Our CEO caught up with Kylie and Matt of 1494 2AY to discuss the Reserve Bank of Australia’s decision to hold interest rates for a third consecutive month.
Kylie opens the chat by commenting that mortgage holders are breathing a sigh of relief after the RBA’s decision to leave the cash ate unchanged at 4.1 per cent.
Stephen agrees and says it was probably one of the more widely expected decisions in what was Governor Phillip Lowe’s final meeting before handing over the reins to Michelle Bullock.
Despite the pause, Stephen says the cash rate is still highest since April 2012.
Stating we saw inflation cooling, with 4.9 per cent in July which is lower than expectations but still above that magical target range of 2 to 3 per cent.
Matt comments that the RBA must be happy with July inflation being down to 4.9 per cent because it was 8.4 per cent in December 2022.
But he asked if it would have come at any cost at all. Which Stephen replied, “it certainly has.” He says inflation has been pretty high at around the 5 per cent range or even above since February last year. Stating that this weighs heavily on household income, which adds to that already high cost of living.
He goes on to say if you dig just a little bit deeper some of those inflationary figures might be at five per cent but there’s pockets of core household items – fuel, housing and even energy alone increasing just shy of 16 per cent over the past 12 months.
With pressure on households evident. He also says we need to remember we’ve the 12 times the RBA has increased rates. Meaning those on a half a million-dollar mortgage have had to find an extra $15,000 in mortgage repayments. And that figure is after tax. He comments we’re also seeing on top of those two items unemployment rates rising slightly to 3.7 per cent in July.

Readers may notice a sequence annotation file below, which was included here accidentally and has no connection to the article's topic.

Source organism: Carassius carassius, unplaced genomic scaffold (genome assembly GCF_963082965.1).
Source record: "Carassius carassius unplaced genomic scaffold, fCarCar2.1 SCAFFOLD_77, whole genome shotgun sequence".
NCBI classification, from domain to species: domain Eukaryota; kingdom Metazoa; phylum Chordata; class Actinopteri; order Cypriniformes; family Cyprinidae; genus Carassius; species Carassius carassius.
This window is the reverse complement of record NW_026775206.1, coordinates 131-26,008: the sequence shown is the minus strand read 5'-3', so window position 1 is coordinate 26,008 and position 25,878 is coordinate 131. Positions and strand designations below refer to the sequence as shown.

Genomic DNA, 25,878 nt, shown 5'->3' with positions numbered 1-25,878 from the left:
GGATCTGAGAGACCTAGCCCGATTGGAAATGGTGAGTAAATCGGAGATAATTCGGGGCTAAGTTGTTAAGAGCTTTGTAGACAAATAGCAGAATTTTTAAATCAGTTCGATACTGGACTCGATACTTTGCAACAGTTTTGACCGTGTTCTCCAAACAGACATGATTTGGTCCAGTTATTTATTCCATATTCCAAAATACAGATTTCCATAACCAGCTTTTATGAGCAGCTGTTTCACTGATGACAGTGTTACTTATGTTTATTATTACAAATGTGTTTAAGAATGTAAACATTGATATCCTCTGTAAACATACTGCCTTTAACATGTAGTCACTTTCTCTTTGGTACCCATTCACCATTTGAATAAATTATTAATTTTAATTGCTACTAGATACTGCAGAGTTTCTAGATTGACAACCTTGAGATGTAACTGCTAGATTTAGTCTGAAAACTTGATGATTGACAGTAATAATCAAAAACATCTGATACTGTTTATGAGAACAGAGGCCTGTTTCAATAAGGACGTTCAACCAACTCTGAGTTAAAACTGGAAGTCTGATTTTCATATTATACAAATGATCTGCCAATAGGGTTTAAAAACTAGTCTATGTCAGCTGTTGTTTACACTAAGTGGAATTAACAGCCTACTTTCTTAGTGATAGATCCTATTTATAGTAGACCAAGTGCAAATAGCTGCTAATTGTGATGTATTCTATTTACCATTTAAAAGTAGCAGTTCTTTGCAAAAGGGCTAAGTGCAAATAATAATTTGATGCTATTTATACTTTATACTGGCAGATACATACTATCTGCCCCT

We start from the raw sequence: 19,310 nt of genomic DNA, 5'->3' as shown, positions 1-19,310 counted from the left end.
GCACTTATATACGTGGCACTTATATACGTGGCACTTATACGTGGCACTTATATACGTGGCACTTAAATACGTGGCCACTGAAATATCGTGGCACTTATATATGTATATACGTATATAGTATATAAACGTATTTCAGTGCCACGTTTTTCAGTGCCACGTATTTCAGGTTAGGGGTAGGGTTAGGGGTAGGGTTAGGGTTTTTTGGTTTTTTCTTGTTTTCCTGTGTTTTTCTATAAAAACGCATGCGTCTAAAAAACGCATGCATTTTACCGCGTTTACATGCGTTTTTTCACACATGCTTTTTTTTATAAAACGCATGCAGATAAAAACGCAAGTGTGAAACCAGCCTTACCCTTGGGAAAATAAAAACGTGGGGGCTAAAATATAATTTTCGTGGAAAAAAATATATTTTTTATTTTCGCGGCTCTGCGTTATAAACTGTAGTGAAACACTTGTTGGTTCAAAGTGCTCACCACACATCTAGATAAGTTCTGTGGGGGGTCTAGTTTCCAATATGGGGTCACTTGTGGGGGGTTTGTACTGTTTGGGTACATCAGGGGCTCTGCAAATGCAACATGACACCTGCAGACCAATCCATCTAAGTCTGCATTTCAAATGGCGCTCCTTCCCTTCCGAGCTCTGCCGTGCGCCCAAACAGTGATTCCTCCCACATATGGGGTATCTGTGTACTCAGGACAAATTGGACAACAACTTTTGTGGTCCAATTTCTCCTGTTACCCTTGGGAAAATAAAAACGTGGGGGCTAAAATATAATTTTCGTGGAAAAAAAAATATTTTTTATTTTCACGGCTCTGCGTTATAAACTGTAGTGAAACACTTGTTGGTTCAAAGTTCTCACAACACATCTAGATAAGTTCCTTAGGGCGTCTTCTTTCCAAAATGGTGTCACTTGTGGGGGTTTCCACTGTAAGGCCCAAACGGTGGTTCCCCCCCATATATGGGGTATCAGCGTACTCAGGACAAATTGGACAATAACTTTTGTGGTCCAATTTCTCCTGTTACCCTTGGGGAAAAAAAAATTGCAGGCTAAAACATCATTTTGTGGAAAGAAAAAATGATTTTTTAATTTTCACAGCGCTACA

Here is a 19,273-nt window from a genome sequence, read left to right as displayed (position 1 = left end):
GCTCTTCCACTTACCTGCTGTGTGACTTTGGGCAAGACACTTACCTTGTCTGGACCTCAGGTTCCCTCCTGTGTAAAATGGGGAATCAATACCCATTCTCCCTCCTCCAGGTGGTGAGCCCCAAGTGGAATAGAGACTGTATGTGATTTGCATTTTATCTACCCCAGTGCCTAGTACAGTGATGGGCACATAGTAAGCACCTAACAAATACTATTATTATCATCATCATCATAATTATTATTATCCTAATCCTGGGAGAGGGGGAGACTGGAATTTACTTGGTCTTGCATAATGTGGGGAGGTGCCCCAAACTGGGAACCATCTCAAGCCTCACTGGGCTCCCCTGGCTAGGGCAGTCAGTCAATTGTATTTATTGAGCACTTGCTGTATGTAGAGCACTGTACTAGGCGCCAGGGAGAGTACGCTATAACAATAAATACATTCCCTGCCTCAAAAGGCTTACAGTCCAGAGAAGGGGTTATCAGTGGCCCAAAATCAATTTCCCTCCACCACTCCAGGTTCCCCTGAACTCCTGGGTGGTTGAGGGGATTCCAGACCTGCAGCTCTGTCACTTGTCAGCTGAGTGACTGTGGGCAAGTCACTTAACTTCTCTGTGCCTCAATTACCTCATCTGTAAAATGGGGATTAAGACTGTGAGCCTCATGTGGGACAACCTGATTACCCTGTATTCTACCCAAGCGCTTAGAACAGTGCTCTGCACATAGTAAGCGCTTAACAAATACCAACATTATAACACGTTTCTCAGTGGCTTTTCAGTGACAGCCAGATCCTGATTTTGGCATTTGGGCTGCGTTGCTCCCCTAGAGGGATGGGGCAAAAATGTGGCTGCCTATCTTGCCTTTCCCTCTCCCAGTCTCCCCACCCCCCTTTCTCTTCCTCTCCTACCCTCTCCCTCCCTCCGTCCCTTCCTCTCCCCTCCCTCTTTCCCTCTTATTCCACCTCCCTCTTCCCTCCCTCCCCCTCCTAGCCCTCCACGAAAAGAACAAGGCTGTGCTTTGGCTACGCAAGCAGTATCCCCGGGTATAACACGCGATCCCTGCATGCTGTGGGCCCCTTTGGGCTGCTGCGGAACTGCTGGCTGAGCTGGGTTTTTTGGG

Kylie comments that the unemployment figures are a bit of a worry, but commented on data showing that the property market is still strong, despite interest rates still being high.
Stephen said the figures surprise him as well, commenting the property market is still probably in recovery mode following the significant declines after covid.
He says the indication that inflation is cooling also gives hope to buyers that interest rates may have peaked so this confidence in borrowing is enticing more borrowers into the market while supply is down.
With the latest data indicating the available / advertised supply of housing is down at least 15 per cent compared to this time last year. So that is going to push property prices up. But it also pushes rent up for example we’ve had the national rent increase for 36 straight months that’s definitely adding to household pain as well.
Matt asks Stephen in light of inflation decreasing and unemployment increasing what his forecast is for interest rates in October.
To which Stephen responds, if he had a crystal ball he would indicate a bit of economic uncertainty. He did comment that we are seeing the impact of the recent rate rises starting to flow through – which he described as a positive.
He believes the expectations are that there will be another rate pause next month, with many economists saying we need an extended period at this level to bring some stability back into the economy.